Deployment Guide for CloudBolt on AWS
Using CloudBolt to leverage resources in AWS provides a way to take advantage of the value of cloud-native resources that scale on demand as part of a comprehensive enterprise-wide strategy of self-service IT resources.
Follow this guide for more information about how to implement your strategy.
Customers use CloudBolt as an enterprise hybrid cloud platform that helps IT administrators deploy and manage simple to very complex IT resources that can be offered in a self-service portal for end users to consume easily. These resources can come from any public, private, or on-premises environment. For more information, see Resource Handlers.
CloudBolt works particularly well with AWS to make it easier for end users to utilize the richness of AWS services that have been curated specifically by the AWS experts within their organization. End users do not have to understand the backend complexity while getting the resources they need.
For more information about CloudBolt features and use cases for typical customers, see Features Overview.
For the complete CloudBolt product documentation, see Documentation.
Independent Software Vendors (ISVs) can provide an Amazon Machine Image (AMI) on the AWS Marketplace. The AMI can be used to create an Amazon EC2 instance for potential customers to try out a solution with a bring-your-own-license (BYOL) from CloudBolt. AWS also provides a way for ISVs to bill customers through AWS for other subscription-based licensing that the ISV offers. To get started with a CloudBolt AMI, visit CloudBolt on AWS.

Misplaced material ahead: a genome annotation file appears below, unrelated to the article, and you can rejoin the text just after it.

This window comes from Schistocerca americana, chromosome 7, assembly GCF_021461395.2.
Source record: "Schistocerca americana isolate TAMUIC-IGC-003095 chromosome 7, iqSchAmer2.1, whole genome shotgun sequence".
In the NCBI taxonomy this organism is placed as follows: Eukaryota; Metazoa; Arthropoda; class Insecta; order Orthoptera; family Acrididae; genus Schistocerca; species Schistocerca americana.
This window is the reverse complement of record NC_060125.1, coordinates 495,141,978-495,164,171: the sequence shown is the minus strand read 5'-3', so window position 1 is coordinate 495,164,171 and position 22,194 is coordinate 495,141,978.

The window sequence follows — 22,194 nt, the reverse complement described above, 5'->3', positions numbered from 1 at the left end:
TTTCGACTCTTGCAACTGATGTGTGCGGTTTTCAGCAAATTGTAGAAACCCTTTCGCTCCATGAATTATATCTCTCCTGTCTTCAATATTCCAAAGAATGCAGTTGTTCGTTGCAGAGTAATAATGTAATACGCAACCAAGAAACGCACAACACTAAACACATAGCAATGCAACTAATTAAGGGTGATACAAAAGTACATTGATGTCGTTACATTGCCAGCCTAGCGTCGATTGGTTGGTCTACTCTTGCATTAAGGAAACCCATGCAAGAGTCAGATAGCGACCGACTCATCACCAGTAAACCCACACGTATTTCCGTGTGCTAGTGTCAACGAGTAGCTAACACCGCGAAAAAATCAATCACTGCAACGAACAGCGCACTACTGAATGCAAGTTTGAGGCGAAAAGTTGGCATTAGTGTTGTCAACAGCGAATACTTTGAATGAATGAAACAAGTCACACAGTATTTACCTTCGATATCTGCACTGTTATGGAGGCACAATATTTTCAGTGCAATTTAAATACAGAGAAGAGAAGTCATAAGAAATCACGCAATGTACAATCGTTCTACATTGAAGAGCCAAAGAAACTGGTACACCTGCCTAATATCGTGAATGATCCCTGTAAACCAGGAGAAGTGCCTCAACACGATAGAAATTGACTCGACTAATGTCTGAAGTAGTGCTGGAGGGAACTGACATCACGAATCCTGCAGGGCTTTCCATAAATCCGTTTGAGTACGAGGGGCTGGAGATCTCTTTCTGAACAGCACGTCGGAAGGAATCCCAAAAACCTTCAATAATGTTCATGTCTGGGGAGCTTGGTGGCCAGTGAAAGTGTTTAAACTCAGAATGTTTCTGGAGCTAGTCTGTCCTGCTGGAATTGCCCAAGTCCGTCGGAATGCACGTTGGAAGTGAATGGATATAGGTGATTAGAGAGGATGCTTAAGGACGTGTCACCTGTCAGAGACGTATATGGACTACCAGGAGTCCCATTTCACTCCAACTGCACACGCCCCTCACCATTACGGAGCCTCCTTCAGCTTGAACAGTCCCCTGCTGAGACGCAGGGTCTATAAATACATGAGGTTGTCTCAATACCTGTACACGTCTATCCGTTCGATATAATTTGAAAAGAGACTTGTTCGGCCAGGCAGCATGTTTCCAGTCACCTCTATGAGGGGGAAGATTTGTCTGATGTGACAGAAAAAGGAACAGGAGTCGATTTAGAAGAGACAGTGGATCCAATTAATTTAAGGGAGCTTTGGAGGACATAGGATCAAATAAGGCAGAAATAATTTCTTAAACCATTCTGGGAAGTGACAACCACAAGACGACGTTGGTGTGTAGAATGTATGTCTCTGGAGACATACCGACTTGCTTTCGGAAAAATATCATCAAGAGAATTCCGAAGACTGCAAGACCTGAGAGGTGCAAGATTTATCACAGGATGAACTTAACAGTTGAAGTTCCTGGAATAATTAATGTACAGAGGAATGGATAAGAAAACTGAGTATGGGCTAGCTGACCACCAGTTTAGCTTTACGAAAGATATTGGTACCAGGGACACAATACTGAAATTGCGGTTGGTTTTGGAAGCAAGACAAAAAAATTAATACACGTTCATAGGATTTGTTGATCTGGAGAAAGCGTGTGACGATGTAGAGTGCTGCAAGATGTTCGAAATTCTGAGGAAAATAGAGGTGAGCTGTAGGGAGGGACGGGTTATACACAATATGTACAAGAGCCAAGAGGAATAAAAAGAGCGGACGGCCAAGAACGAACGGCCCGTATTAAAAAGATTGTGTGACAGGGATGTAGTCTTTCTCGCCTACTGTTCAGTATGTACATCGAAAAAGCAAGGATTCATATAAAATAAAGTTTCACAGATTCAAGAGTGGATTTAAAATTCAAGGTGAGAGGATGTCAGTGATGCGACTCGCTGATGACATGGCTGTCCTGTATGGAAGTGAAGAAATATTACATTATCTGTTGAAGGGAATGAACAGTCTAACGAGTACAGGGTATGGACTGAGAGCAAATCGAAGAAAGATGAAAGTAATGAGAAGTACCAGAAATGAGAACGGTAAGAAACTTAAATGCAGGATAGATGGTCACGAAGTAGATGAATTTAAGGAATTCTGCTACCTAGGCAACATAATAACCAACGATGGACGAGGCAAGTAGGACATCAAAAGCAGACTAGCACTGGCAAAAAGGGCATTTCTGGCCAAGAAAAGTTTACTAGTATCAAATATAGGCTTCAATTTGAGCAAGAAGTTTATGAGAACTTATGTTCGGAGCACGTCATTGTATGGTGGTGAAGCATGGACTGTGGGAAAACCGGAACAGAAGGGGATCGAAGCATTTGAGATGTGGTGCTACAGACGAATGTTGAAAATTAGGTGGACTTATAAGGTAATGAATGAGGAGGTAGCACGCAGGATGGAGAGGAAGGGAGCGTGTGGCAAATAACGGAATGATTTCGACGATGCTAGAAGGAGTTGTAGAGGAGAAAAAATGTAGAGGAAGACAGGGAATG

NOTE: At this time, CloudBolt offers only the BYOL option on AWS. If a customer wants to run CloudBolt on AWS, they can begin with the free, BYOL option and then convert it to a paid license by contacting firstname.lastname@example.org.
CloudBolt and AWS Deployment
A CloudBolt virtual appliance can be run as an EC2 Instance on AWS or from any node on the network as an admin server. For example, CloudBolt can be installed as a virtual appliance on VMware or from any public or private cloud instance where you want to run and manage the administrative component of CloudBolt.
Once you have administrator access to CloudBolt running, you can configure one or more AWS Resource Handlers to manage specific AWS EC2 Instances and AWS services from a subscribed account where you have the proper AWS credentials.
The main components of the deployment architecture are listed here and shown in the CloudBolt and AWS Deployment Architecture diagram that follows this section: